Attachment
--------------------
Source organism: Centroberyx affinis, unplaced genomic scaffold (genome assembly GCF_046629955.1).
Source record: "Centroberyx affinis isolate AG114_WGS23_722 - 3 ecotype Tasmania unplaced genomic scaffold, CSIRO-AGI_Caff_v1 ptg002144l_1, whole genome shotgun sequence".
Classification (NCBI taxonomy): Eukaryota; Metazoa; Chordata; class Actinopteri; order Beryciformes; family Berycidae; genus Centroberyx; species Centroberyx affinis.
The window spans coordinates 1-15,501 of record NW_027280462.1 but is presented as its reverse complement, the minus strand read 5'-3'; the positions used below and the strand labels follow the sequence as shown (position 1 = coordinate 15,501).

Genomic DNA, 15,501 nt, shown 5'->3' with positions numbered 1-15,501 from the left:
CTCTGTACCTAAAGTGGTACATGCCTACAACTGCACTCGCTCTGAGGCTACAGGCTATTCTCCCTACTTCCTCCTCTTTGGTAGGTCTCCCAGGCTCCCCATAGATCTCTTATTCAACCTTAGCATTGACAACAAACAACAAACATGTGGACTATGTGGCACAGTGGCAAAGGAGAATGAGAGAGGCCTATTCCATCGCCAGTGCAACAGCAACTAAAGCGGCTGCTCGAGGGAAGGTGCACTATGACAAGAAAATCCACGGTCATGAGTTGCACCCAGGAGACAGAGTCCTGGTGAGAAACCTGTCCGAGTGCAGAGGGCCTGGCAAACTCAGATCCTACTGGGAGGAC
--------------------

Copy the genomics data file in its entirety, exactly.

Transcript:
Source organism: Centroberyx affinis, unplaced genomic scaffold (genome assembly GCF_046629955.1).
Source record: "Centroberyx affinis isolate AG114_WGS23_722 - 3 ecotype Tasmania unplaced genomic scaffold, CSIRO-AGI_Caff_v1 ptg002144l_1, whole genome shotgun sequence".
Classification (NCBI taxonomy): Eukaryota; Metazoa; Chordata; class Actinopteri; order Beryciformes; family Berycidae; genus Centroberyx; species Centroberyx affinis.
The window spans coordinates 1-15,501 of record NW_027280462.1 but is presented as its reverse complement, the minus strand read 5'-3'; the positions used below and the strand labels follow the sequence as shown (position 1 = coordinate 15,501).

Genomic DNA, 15,501 nt, shown 5'->3' with positions numbered 1-15,501 from the left:
CTCTGTACCTAAAGTGGTACATGCCTACAACTGCACTCGCTCTGAGGCTACAGGCTATTCTCCCTACTTCCTCCTCTTTGGTAGGTCTCCCAGGCTCCCCATAGATCTCTTATTCAACCTTAGCATTGACAACAAACAACAAACATGTGGACTATGTGGCACAGTGGCAAAGGAGAATGAGAGAGGCCTATTCCATCGCCAGTGCAACAGCAACTAAAGCGGCTGCTCGAGGGAAGGTGCACTATGACAAGAAAATCCACGGTCATGAGTTGCACCCAGGAGACAGAGTCCTGGTGAGAAACCTGTCCGAGTGCAGAGGGCCTGGCAAACTCAGATCCTACTGGGAGGAC